Dugdale draws from a skillset that mainly concerns the saxophone and the art of tap dancing. He has occupied both the lead alto and baritone saxophone chairs of the Seattle Repertory Jazz Orchestra (SRJO) and thrilled Seattle jazz audiences with his Fade Quintet, which features his tenor playing. Yet, it was his feet that initially enraptured Earshot members, performing tap during the annual SRJO/Earshot presentation of Duke Ellington’s Sacred Concert. Thus, fully employing his own talents, and those of the scene that had essentially raised him as an artist, would take some serious forethought.

Dugdale ultimately decided on four programs to be presented at this year’s festival: two at the Forum at Town Hall, and, somewhat surprisingly, two at the Sea Monster in Wallingford. In going both formal hall and neighborhood, he felt he was putting a focus on his everyday life as an artist in Seattle and on the musical souls that surround that daily grind.

“Alex Dugdale: Deca-Dance” on October 13 begins the residency with the artist fronting a ten-piece funk band at the Sea Monster, presenting original music and favorite covers in the dance party mode. A five-piece horn section will front the band, backed by long-time mates in the rhythm section: bassist Greg Feingold, drummer Max Holmberg, keyboardist John Hansen, and guitarist Cole Schuster.

The second installment, “What We Have on Tap,” on October 28, features Dugdale as a tap artist, performing with pianist Dave Meder and his trio. Meder, who attended the Eastman School of Music with Dugdale, provides a musical context that incorporates the tap artist as an improvising soloist within the band concept. This reflects Fade Quintet performances in which the artist’s solos are both of the saxophone and tap dance variety within the hard bop idiom. It was a concept that emboldened Dugdale to take tap out of its limited historical context and move it forward as his own dance skill set continued to evolve. It was tap that made him fall in love with jazz in the first place. “I think like a horn soloist when I tap dance. As I grew more musically on my instruments, I was able to make sense of my skills with my feet and turn that into music. I had a lot of chops in my feet, but I wasn’t saying anything,” he recalls vividly.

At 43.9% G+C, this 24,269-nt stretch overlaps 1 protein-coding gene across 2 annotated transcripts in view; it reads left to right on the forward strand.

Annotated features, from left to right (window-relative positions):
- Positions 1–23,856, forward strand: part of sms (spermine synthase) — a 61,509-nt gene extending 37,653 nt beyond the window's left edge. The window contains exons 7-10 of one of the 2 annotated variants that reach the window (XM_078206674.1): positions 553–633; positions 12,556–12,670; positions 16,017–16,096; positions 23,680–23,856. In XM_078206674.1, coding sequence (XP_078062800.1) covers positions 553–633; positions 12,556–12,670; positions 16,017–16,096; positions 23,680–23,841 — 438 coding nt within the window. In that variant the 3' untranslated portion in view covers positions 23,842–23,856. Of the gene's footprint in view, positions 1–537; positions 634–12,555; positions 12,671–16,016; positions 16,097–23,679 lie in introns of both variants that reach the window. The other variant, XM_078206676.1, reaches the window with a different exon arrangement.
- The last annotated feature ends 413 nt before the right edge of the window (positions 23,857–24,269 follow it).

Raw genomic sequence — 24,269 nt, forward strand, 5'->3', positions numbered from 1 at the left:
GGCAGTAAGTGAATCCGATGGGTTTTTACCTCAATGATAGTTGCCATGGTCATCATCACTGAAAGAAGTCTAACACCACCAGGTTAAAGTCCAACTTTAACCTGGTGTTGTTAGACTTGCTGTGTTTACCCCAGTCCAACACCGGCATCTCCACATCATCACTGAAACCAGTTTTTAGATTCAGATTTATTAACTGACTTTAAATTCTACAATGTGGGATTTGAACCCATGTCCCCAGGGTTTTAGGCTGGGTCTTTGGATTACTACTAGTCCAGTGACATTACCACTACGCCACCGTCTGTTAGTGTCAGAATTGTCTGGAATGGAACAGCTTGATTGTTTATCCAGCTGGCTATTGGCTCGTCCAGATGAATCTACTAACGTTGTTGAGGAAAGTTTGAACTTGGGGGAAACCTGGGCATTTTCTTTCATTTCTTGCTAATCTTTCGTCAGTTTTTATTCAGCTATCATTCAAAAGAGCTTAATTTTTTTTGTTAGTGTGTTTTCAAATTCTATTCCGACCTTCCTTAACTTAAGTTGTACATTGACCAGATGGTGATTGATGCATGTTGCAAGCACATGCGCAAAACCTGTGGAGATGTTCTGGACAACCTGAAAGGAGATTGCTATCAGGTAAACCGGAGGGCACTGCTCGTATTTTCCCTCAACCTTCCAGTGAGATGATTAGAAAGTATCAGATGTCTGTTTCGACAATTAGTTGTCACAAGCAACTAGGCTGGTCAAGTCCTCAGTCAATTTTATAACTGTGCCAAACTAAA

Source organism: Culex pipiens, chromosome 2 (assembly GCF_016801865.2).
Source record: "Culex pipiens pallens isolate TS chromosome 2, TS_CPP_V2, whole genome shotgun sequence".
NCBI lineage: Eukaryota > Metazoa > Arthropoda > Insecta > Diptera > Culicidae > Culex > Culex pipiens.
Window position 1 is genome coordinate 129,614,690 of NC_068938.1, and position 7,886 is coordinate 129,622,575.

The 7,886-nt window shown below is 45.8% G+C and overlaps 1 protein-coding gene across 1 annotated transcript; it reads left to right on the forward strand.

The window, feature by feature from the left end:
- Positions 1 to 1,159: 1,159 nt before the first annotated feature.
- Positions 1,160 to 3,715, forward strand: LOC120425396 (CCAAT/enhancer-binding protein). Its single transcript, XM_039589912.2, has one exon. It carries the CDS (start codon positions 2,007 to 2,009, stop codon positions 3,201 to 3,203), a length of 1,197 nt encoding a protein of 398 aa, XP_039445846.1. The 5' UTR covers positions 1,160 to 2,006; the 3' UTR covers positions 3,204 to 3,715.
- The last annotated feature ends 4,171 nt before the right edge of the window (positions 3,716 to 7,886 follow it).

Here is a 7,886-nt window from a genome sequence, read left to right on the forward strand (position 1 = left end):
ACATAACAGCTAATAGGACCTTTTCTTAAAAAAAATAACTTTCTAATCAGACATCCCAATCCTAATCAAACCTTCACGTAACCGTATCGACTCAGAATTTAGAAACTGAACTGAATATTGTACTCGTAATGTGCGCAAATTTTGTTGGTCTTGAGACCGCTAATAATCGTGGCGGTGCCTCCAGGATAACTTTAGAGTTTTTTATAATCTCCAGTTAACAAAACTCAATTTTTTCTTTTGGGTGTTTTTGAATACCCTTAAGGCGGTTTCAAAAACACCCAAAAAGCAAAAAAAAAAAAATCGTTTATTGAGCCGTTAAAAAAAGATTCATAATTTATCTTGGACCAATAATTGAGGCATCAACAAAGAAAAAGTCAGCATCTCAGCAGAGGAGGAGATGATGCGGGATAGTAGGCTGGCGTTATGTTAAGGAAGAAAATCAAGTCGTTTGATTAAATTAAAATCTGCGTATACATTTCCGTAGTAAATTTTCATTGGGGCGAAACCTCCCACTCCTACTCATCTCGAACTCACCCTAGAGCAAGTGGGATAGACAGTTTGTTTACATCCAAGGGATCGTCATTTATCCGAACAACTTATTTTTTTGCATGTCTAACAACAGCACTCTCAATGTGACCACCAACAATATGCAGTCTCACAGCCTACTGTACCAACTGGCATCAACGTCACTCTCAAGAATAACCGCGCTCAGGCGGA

Dugdale will invite other tap artists to join for an evening unlike any other in the vaunted history of the Earshot Jazz Festival.

Dugdale returns to the Forum on November 1 for a concert featuring a 19-piece big band. Featuring a commissioned piece written for the festival, as well as compositions written by Seattle friends, the performance will include full band arrangements of the music of Marina Albero, which Dugdale arranged and performed with Albero and the Roosevelt High School Jazz Band during the pianist’s residency at the 2021 Earshot Jazz Festival. It was that assignment that allowed Dugdale to gain confidence as a large ensemble composer/arranger, after initially finding the project somewhat intimidating.

Dugdale’s “Festival Wrap” completes his residency November 6 at the Sea Monster, featuring his sextet in full-on, hard bop mode. It is there that festival patrons can see the artist in his “natural state,” so to speak, tearing things up on alto and tenor and injecting tap solos into a musical style reminiscent of Art Blakey’s Jazz Messengers. Dugdale will be joined on the front line by trumpeter Jun Iida.

To think of his name archived historically alongside previous holders of the festival residency such as Jay Thomas, Jovino Santos Neto, Marina Albero, and Dawn Clement is a phenomenon he describes as “mind-blowing, humbling, exciting, and nerve-wracking.” He adds thoughtfully, “I’m honored to be a part of this now.”

In the end, dealt with a hand of four aces, Dugdale will continue to formulate his answer to the question of what jazz music means to him. His residency provides the tools, to perhaps, better facilitate the response. “I know it when I hear it; it’s something you feel. I want to experiment with that feeling.”

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Northwest Film Forum
1515 12th Ave,

Seattle, WA 98122

206 329 2629